The evening dragged its slow length on; the welcome time drew nearer and nearer for oblivion in bed. Arnold was silently contemplating, for the last time, his customary prospects of banishment to the inn, when he became aware that Sir Patrick was making signs to him. He rose and followed his host into the empty dining-room. Sir Patrick carefully closed the door. What did it mean?
It meant — so far as Arnold was concerned — that a private conversation was about to diversify the monotony of the long Sunday evening at Ham Farm.
“I have a word to say to you, Arnold,” the old gentleman began, “before you become a married man. Do you remember the conversation at dinner yesterday, about the dancing-party at Swanhaven Lodge?”
“Do you remember what Lady Lundie said while the topic was on the table?”
“She told me, what I can’t believe, that Geoffrey Delamayn was going to be married to Mrs. Glenarm.”
“Exactly! I observed that you appeared to be startled by what my sister-in-law had said; and when you declared that appearances must certainly have misled her, you looked and spoke (to my mind) like a man animated by a strong feeling of indignation. Was I wrong in drawing that conclusion?”
“No, Sir Patrick. You were right.”
“Have you any objection to tell me why you felt indignant?”
“You are probably at a loss to know what interest I can feel in the matter?”
Arnold admitted it with his customary frankness.
“In that case,” rejoined Sir Patrick, “I had better go on at once with the matter in hand — leaving you to see for yourself the connection between what I am about to say, and the question that I have just put. When I have done, you shall then reply to me or not, exactly as you think right. My dear boy, the subject on which I want to speak to you is — Miss Silvester.”
Arnold started. Sir Patrick looked at him with a moment’s attention, and went on:
“My niece has her faults of temper and her failings of judgment,” he said. “But she has one atoning quality (among many others) which ought to make — and which I believe will make — the happiness of your married life. In the popular phrase, Blanche is as true as steel. Once her friend, always her friend. Do you see what I am coming to? She has said nothing about it, Arnold; but she has not yielded one inch in her resolution to reunite herself to Miss Silvester. One of the first questions you will have to determine, after to-morrow, will be the question of whether you do, or not, sanction your wife in attempting to communicate with her lost friend.”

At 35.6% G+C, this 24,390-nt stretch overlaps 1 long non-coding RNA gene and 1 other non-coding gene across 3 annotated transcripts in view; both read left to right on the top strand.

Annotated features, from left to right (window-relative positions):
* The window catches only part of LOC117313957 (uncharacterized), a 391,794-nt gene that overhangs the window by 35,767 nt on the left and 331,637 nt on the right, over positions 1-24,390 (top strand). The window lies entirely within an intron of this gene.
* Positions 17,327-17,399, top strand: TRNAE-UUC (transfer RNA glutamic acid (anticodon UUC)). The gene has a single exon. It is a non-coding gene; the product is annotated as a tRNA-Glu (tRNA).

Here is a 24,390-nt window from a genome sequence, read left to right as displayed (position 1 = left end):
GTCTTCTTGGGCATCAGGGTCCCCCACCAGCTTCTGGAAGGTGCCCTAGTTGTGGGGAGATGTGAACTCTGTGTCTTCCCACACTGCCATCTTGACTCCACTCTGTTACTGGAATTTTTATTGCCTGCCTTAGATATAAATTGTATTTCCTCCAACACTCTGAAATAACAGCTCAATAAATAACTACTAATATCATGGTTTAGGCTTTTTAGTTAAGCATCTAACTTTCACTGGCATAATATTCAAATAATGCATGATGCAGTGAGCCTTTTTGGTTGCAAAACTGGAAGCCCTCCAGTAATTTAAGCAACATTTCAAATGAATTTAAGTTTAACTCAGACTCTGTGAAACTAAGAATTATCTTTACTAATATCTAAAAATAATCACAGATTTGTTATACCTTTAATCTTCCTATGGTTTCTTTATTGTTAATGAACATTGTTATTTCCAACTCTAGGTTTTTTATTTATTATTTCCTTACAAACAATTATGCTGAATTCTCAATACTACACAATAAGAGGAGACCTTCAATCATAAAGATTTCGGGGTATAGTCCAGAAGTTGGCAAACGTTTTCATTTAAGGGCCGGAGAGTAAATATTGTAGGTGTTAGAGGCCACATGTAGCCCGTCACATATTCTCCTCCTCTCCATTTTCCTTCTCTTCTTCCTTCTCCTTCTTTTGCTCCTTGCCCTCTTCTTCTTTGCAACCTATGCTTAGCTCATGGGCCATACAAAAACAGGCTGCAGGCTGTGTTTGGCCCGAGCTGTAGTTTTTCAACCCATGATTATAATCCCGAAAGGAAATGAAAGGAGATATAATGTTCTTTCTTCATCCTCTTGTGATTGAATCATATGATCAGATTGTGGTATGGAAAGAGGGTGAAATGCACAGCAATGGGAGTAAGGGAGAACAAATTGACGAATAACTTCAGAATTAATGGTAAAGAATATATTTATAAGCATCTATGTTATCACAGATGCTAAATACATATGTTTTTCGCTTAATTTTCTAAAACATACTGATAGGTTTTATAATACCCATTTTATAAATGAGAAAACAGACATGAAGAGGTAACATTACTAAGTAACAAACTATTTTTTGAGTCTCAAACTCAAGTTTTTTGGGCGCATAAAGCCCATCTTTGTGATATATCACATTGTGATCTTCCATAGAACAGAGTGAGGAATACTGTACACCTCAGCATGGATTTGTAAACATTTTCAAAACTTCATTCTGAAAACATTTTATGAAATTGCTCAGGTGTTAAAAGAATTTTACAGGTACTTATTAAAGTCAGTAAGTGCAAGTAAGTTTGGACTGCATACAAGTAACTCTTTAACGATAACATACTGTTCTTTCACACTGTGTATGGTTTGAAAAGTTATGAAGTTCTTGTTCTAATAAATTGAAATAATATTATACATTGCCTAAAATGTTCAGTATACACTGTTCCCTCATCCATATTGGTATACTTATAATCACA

Arnold answered without the slightest reserve
“I am heartily sorry for Blanche’s lost friend, Sir Patrick. My wife will have my full approval if she tries to bring Miss Silvester back — and my best help too, if I can give it.”
Those words were earnestly spoken. It was plain that they came from his heart.
“I think you are wrong,” said Sir Patrick. “I, too, am sorry for Miss Silvester. But I am convinced that she has not left Blanche without a serious reason for it. And I believe you will be encouraging your wife in a hopeless effort, if you encourage her to persist in the search for her lost friend. However, it is your affair, and not mine. Do you wish me to offer you any facilities for tracing Miss Silvester which I may happen to possess?”
“If you can help us over any obstacles at starting, Sir Patrick, it will be a kindness to Blanche, and a kindness to me.”
“Very good. I suppose you remember what I said to you, one morning, when we were talking of Miss Silvester at Windygates?”
“You said you had determined to let her go her own way.”